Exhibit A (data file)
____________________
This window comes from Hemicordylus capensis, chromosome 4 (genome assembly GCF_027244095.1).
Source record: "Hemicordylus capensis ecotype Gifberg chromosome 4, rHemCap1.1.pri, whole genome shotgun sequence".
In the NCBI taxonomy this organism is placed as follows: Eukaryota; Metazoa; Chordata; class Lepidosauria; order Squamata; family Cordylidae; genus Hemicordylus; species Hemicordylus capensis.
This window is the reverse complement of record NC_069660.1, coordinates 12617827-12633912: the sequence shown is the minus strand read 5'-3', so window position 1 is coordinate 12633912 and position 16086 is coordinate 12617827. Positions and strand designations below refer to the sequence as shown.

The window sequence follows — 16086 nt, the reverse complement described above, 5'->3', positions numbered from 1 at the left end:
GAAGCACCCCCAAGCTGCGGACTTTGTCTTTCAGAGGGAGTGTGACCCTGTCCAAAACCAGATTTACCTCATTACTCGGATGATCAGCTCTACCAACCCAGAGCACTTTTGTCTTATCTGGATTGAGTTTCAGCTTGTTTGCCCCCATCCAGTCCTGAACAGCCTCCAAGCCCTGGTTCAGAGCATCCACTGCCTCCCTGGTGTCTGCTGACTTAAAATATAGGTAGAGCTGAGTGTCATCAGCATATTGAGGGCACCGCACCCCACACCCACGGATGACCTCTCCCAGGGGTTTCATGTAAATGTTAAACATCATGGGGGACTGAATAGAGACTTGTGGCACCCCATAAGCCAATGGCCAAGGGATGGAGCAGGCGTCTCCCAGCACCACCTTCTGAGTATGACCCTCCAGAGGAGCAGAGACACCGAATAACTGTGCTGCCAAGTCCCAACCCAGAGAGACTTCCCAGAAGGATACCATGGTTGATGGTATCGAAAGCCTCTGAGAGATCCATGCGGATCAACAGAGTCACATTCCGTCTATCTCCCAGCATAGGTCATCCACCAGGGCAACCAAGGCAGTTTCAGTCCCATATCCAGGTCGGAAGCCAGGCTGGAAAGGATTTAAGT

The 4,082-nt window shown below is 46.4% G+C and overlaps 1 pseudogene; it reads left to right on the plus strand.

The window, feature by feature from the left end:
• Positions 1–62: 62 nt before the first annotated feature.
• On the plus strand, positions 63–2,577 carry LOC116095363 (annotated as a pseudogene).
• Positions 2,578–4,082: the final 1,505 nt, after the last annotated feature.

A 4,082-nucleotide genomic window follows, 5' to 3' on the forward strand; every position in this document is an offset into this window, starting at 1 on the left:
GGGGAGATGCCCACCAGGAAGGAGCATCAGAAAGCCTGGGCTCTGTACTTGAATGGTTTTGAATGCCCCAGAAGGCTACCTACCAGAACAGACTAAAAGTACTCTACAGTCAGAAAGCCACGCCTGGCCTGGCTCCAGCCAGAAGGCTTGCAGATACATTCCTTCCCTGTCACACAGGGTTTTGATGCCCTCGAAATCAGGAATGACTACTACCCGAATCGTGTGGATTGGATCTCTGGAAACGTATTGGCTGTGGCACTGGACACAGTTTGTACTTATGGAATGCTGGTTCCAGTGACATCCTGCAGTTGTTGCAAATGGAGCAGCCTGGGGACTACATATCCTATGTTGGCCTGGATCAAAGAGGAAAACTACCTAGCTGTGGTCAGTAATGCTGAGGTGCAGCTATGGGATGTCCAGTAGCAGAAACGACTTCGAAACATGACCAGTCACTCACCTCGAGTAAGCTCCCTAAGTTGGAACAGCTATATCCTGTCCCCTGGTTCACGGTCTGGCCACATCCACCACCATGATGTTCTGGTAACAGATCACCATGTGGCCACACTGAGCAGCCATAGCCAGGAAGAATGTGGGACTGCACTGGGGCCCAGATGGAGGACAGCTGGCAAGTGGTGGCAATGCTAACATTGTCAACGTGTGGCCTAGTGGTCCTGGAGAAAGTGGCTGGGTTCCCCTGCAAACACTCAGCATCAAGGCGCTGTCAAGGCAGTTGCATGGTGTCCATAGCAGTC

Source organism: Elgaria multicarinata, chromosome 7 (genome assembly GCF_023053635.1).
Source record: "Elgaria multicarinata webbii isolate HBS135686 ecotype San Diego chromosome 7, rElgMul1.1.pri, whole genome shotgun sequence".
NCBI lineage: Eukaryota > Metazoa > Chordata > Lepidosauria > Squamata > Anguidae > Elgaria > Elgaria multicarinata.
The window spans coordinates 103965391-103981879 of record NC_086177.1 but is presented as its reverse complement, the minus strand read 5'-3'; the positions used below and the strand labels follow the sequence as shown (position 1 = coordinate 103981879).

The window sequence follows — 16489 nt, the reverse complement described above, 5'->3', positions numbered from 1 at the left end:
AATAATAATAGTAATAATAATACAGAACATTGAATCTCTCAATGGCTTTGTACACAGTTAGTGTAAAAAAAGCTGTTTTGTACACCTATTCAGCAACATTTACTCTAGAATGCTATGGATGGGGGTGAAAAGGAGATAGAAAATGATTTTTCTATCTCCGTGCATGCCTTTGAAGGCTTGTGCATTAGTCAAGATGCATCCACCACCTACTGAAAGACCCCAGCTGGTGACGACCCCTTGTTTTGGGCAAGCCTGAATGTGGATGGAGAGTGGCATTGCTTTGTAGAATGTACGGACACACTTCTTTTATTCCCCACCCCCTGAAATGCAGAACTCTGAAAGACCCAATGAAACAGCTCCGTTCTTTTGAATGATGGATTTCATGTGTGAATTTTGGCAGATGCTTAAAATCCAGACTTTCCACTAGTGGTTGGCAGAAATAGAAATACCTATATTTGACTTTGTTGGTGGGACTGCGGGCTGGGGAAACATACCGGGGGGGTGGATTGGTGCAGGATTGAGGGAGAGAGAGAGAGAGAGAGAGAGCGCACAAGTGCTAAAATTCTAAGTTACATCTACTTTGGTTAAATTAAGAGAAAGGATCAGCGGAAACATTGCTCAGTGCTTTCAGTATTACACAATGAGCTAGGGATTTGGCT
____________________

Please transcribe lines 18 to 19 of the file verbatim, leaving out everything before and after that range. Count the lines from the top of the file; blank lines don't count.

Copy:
The window sequence follows — 16489 nt, the reverse complement described above, 5'->3', positions numbered from 1 at the left end:
AATAATAATAGTAATAATAATACAGAACATTGAATCTCTCAATGGCTTTGTACACAGTTAGTGTAAAAAAAGCTGTTTTGTACACCTATTCAGCAACATTTACTCTAGAATGCTATGGATGGGGGTGAAAAGGAGATAGAAAATGATTTTTCTATCTCCGTGCATGCCTTTGAAGGCTTGTGCATTAGTCAAGATGCATCCACCACCTACTGAAAGACCCCAGCTGGTGACGACCCCTTGTTTTGGGCAAGCCTGAATGTGGATGGAGAGTGGCATTGCTTTGTAGAATGTACGGACACACTTCTTTTATTCCCCACCCCCTGAAATGCAGAACTCTGAAAGACCCAATGAAACAGCTCCGTTCTTTTGAATGATGGATTTCATGTGTGAATTTTGGCAGATGCTTAAAATCCAGACTTTCCACTAGTGGTTGGCAGAAATAGAAATACCTATATTTGACTTTGTTGGTGGGACTGCGGGCTGGGGAAACATACCGGGGGGGTGGATTGGTGCAGGATTGAGGGAGAGAGAGAGAGAGAGAGAGAGCGCACAAGTGCTAAAATTCTAAGTTACATCTACTTTGGTTAAATTAAGAGAAAGGATCAGCGGAAACATTGCTCAGTGCTTTCAGTATTACACAATGAGCTAGGGATTTGGCT